October 2023 – 50% Increase in Overtime Pay Threshold On Tap
THE U.S. Department of Labor has issued its long-awaited proposed changes to the nation’s overtime rules for American workers, proposing to increase the threshold for exempt status by more than 50% to just over $55,000.
Under DOL rules, workers who are exempt from overtime rules — typically managers, executives, and certain administrators — must make at least the threshold amount, which is currently $35,568.
If the new threshold goes into effect, employers will have a choice to either raise the pay of their currently exempt staff to the new threshold (or above) or change those workers to non-exempt, meaning they must be paid overtime wages (typically time and a half) if they work overtime.
It’s rumored this proposal is on a fast track and that it could become permanent in the next few months, giving employers a short window to make changes.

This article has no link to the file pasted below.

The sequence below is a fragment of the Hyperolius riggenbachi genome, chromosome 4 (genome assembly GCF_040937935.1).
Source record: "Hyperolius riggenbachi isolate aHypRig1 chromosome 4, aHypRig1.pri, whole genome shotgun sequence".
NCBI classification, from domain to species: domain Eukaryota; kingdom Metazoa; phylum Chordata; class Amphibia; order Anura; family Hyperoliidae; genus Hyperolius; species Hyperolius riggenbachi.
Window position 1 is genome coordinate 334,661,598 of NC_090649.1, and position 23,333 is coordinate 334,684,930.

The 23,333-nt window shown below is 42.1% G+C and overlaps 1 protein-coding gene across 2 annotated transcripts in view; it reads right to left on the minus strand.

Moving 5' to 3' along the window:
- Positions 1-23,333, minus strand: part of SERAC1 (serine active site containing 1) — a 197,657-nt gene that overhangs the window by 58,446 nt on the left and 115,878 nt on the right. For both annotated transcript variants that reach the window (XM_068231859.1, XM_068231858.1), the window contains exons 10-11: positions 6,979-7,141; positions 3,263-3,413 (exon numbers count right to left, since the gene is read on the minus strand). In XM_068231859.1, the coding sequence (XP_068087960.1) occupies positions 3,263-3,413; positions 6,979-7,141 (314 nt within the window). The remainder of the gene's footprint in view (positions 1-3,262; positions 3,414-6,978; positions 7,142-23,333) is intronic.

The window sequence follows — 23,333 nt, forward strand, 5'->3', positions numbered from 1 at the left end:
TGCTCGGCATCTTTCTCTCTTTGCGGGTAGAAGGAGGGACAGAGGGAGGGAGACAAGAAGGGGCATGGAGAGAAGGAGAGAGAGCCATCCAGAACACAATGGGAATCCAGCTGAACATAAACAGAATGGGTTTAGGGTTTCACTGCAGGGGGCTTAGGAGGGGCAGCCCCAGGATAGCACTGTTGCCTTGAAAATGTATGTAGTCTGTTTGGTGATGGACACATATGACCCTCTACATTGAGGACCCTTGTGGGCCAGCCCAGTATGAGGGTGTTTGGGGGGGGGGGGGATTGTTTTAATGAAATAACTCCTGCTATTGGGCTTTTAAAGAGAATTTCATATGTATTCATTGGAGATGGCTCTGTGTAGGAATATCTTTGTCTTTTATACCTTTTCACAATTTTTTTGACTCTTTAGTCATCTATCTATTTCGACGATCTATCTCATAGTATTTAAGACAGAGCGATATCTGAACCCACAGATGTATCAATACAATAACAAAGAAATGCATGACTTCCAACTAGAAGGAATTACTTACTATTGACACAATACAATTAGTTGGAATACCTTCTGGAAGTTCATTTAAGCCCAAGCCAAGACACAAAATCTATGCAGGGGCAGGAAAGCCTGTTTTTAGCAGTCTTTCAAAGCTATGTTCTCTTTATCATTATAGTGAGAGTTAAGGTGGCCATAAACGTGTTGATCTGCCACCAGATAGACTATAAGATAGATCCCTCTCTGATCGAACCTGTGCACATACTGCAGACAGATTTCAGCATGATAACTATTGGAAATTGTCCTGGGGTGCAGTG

Title alone does not designate someone as “exempt.” There is a two-pronged test for classifying a worker as exempt from overtime pay:
- Their salary, which will have to be $55,068 per year, under the rule.
- The duties test, which outlines exactly what someone’s duties must be in order to qualify for exempt status (see box in the column on the right).
How to prepare
Start by making a list of all your current exempt employees who earn between $35,568 and $55,068 a year.
You will have a decision to make about these workers:
- Raise their salaries to meet the new threshold, or
- Change them to non-exempt status so they are eligible for overtime pay if they work extra hours. You’ll also have to put in place systems for tracking their hours worked, including overtime.
Also, you may have to change benefits for anyone whose status changes. You should plan how you are going to communicate these changes to your workforce.